Brexit means plan for Brexit - right now

While Brexit looks set to herald the most significant change to businesses' operating environment in a generation, we don't yet know what leaving the EU will actually mean for organisations on a day-to-day basis. With the UK Government tight-lipped about its nascent negotiating strategy, and with the commencement of negotiations months (and a not insignificant Supreme Court ruling) away, it might seem difficult for organisations to meaningfully plan for Brexit at this time.

LONDON, ENGLAND - NOVEMBER 23: Pro-Brexit demonstrators protest outside the Houses of Parliament on November 23, 2016 in London, England. British Prime Minister Theresa May has said that she will not delay triggering article 50, the formal process of leaving the European Union, but wants to avoid a "cliff edge". (Photo by Jack Taylor/Getty Images)

But the coming months need not be a waiting game. Indeed, as Government works to formulate its own negotiating approach, now is precisely the time for business to be both planning for Brexit and making its voice heard. Policy, especially on the scale required to deliver an effective, workable Brexit, can rarely – if ever – be developed in a vacuum. In advance of the triggering of Article 50, Government is aware that it needs to operate in a listening mode.

A vital first step for any business seeking to prepare for Brexit is to establish what effect the UK’s departure from the EU may have on their organisation. This can be achieved by undertaking a Business Impact Audit from which an “issues log” can be developed. Onto this, “best” and “worst” Brexit outcomes can be mapped and, through scenario planning, the potential impact of these outcomes on strategy and future business growth gauged, across the jurisdictions in which you operate.

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Understanding the risks of Brexit is vital, but it’s equally important to define what a “good Brexit” would look like and to articulate what your company wants Brexit to achieve. Where possible, the potential impacts – positive and negative – should be modelled and evidenced to create an easily-understood explanation of how different Brexit scenarios might affect your business, and important stakeholders such as customers and colleagues. Equipped with an understanding of the issues which are of most importance to you and your stakeholders, there are a number of routes which businesses can pursue in order to engage at this stage in the process.

Organisations can: respond to the various Government outreach initiatives already under way, many of them sector-specific; work through trade bodies and professional associations, many of which are already leading their own engagement and campaigning programmes on issues of particular relevance; or seek to engage directly with policy makers.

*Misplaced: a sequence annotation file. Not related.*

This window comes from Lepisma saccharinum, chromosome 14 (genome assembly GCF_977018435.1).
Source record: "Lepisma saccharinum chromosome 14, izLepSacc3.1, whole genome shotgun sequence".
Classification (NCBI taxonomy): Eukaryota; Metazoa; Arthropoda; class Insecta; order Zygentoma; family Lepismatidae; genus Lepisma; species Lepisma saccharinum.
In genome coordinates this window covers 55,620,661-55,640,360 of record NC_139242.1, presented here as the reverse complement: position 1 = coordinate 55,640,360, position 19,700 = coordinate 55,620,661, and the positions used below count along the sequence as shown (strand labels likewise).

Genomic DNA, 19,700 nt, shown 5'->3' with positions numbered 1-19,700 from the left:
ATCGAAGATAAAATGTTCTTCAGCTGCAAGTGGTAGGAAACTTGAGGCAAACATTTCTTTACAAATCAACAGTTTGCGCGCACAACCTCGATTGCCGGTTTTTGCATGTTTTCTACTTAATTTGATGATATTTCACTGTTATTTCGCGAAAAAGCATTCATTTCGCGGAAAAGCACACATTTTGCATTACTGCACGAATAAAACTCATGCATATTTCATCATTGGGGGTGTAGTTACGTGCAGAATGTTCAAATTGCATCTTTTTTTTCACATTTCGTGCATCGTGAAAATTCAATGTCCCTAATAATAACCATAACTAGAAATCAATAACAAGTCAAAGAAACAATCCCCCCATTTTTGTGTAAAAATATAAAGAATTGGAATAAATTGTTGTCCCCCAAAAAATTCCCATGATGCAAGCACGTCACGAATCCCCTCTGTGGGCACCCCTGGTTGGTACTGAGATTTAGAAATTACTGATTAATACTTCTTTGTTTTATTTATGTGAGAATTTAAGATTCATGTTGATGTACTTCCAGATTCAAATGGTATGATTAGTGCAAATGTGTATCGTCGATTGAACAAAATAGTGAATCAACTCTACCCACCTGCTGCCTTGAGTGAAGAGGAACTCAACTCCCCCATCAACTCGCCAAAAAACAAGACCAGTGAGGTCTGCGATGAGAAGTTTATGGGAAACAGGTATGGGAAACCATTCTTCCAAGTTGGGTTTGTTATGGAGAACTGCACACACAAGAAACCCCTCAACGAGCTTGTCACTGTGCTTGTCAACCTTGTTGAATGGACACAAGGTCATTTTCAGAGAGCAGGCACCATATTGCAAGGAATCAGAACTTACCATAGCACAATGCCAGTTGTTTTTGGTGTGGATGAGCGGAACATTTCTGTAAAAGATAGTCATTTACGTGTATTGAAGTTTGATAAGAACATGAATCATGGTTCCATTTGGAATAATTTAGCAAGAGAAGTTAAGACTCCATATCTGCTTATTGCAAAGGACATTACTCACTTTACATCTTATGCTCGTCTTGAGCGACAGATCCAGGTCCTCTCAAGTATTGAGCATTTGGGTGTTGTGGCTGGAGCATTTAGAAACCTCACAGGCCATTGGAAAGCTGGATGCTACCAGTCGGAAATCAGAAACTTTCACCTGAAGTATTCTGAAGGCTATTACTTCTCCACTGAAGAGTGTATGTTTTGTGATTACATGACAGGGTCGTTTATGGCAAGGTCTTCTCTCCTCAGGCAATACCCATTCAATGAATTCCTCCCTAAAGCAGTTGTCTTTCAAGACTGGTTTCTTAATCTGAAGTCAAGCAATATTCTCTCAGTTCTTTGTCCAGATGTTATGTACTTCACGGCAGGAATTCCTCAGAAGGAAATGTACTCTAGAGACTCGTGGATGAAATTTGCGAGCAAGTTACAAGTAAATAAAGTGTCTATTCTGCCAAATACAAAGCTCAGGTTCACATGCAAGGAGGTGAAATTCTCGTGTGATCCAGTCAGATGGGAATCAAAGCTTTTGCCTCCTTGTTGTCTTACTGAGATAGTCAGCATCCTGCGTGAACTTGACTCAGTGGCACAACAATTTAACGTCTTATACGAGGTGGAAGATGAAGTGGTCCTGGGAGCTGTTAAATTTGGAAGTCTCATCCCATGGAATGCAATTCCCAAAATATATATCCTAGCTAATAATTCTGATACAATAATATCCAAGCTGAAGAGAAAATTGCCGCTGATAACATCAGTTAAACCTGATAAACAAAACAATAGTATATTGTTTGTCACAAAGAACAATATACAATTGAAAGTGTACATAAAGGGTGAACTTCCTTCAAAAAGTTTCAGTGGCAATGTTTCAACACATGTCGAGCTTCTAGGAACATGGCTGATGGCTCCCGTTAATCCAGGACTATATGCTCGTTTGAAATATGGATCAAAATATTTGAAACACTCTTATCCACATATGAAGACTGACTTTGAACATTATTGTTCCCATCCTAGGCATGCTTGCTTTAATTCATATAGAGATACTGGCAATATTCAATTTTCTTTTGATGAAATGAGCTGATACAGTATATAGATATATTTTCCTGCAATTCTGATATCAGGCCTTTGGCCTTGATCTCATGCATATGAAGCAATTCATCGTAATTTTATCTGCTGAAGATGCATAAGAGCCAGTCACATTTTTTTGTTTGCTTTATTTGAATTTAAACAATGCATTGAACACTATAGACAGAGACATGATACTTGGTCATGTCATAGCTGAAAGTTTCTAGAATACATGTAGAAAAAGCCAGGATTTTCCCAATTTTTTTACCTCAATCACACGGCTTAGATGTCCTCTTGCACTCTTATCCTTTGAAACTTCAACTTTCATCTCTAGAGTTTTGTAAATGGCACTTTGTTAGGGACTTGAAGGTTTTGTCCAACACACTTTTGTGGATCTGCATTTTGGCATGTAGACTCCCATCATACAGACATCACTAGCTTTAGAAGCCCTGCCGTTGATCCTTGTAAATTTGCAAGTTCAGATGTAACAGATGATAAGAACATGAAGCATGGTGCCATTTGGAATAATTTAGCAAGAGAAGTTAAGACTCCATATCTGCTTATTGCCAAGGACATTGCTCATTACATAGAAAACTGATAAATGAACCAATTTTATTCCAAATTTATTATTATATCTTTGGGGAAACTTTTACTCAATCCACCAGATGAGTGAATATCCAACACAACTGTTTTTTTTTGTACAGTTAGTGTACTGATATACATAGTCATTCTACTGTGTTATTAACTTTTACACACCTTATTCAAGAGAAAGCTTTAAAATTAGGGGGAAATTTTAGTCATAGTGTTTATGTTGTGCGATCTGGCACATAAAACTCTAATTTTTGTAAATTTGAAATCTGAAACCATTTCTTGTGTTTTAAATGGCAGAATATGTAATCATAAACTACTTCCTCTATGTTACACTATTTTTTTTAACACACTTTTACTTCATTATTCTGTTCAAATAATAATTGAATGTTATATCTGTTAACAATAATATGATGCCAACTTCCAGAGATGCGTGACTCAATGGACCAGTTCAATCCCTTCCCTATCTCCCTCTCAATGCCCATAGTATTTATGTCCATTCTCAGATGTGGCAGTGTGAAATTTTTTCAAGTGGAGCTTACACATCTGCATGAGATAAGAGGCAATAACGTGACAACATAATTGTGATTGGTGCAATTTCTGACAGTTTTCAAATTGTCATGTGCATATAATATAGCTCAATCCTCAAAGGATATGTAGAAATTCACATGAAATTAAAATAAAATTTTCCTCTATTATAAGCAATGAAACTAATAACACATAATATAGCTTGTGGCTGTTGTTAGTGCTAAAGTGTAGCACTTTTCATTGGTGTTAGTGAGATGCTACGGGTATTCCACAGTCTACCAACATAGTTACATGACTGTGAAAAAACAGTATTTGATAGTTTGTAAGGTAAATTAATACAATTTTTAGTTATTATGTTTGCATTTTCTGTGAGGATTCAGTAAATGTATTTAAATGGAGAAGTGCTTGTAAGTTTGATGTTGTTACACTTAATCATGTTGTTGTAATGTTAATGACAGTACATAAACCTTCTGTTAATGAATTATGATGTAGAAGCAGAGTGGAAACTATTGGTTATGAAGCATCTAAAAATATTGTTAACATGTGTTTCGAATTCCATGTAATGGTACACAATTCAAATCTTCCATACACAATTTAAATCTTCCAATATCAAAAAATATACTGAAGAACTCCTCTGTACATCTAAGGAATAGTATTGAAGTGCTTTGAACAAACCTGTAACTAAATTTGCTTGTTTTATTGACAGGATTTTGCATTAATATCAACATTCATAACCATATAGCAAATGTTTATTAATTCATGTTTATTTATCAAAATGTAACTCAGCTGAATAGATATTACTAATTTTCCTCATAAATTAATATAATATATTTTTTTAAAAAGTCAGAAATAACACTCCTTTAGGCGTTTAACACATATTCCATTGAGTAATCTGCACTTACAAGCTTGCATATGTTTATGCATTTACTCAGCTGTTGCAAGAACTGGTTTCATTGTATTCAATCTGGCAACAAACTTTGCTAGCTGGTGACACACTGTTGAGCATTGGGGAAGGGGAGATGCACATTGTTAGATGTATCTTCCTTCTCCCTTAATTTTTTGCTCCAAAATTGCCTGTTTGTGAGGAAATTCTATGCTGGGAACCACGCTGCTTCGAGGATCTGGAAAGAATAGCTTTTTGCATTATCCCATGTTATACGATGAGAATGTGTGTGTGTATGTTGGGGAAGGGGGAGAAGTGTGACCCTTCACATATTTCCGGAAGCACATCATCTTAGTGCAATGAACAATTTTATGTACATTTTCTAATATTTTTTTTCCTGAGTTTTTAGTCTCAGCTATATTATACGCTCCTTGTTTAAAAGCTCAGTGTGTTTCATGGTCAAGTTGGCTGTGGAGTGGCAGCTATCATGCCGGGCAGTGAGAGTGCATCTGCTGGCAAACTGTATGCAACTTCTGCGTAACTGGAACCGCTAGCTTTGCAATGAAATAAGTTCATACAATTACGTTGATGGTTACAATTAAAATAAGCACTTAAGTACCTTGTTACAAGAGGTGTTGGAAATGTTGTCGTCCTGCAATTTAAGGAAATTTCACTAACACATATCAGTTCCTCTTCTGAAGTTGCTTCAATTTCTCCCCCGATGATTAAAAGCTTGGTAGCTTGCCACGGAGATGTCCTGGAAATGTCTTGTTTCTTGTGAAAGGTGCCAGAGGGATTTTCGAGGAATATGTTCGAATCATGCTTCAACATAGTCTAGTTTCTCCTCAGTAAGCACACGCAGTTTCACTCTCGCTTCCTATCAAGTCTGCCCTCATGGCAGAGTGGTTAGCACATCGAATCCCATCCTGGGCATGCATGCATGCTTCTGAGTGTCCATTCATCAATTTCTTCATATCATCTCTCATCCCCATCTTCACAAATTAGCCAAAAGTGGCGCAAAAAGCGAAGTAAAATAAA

Businesses with significant operations in other EU Member States might also consider whether there are corresponding opportunities to engage and make their voice heard in those countries, where policy makers will be approaching negotiations from a very different perspective.

Pinsent Masons has devised a range of Brexit solutions to help clients get to grips with its challenges and opportunities. Our cross-
border, multi-disciplinary Brexit Advisory Team can facilitate discussions within your organisation about what practical steps can be taken to prepare for change. The team can also advise on legal, strategic and procedural issues associated with the Parliamentary process at both Westminster and Holyrood.

The Brexit Advisory Service (BASe) is a subscription-based portal which pools the insight and knowhow of 1,500 Pinsent Masons lawyers to provide answers on any Brexit-related legal questions within 48 hours, and also offers a weekly digest of Brexit news and informed comment on the latest developments.

Working with sister company Cerico and utilising the latest Artificial Intelligence, we have developed Brexit Contracting Solution to support businesses in ensuring new commercial contracts are future proofed and existing contracts reviewed and if necessary renegotiated, along with supply chain risk analysis to alleviate the risk of any nasty surprises further down the Brexit route.

For organisations who want to grasp the opportunities posed by Brexit – or at least mitigate the risks – now is the time to be planning– and working to make their views known on what they want to see come out from the UK Government’s exit negotiations.

Andrew Henderson is Director of Public Policy, Pinsent Masons,